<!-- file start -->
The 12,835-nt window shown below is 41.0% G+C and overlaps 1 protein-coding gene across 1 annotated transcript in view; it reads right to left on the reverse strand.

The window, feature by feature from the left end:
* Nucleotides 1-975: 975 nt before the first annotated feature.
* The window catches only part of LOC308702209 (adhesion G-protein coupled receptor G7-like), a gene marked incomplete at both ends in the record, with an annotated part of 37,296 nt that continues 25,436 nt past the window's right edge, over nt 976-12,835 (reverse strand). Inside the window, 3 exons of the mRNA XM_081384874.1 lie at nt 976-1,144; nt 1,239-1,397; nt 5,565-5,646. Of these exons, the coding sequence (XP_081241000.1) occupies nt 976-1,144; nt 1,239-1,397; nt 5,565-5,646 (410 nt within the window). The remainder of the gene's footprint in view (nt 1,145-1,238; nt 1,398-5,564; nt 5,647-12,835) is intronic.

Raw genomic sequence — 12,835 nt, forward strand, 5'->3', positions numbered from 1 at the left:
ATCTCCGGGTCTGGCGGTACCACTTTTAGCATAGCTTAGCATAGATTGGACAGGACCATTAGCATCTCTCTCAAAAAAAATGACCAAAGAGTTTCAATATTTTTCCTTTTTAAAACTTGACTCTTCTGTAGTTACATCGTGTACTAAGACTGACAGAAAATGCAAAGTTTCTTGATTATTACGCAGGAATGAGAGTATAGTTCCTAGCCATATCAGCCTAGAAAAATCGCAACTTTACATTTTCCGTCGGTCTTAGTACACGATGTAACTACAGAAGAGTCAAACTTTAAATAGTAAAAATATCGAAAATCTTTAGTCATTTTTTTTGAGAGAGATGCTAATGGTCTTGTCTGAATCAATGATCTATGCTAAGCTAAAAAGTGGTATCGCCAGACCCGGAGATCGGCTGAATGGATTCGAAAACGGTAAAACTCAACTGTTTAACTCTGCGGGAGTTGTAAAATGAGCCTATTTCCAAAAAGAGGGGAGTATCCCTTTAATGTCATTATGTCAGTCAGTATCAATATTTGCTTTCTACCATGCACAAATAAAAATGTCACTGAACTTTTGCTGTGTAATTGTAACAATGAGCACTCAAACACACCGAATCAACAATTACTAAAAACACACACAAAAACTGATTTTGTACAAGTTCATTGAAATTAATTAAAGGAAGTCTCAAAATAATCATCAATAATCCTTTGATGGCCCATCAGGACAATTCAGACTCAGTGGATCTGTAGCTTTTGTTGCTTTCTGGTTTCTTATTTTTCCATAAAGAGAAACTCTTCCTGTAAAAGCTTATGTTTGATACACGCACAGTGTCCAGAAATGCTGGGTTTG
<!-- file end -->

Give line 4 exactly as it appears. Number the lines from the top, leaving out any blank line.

* The window catches only part of LOC308702209 (adhesion G-protein coupled receptor G7-like), a gene marked incomplete at both ends in the record, with an annotated part of 37,296 nt that continues 25,436 nt past the window's right edge, over nt 976-12,835 (reverse strand). Inside the window, 3 exons of the mRNA XM_081384874.1 lie at nt 976-1,144; nt 1,239-1,397; nt 5,565-5,646. Of these exons, the coding sequence (XP_081241000.1) occupies nt 976-1,144; nt 1,239-1,397; nt 5,565-5,646 (410 nt within the window). The remainder of the gene's footprint in view (nt 1,145-1,238; nt 1,398-5,564; nt 5,647-12,835) is intronic.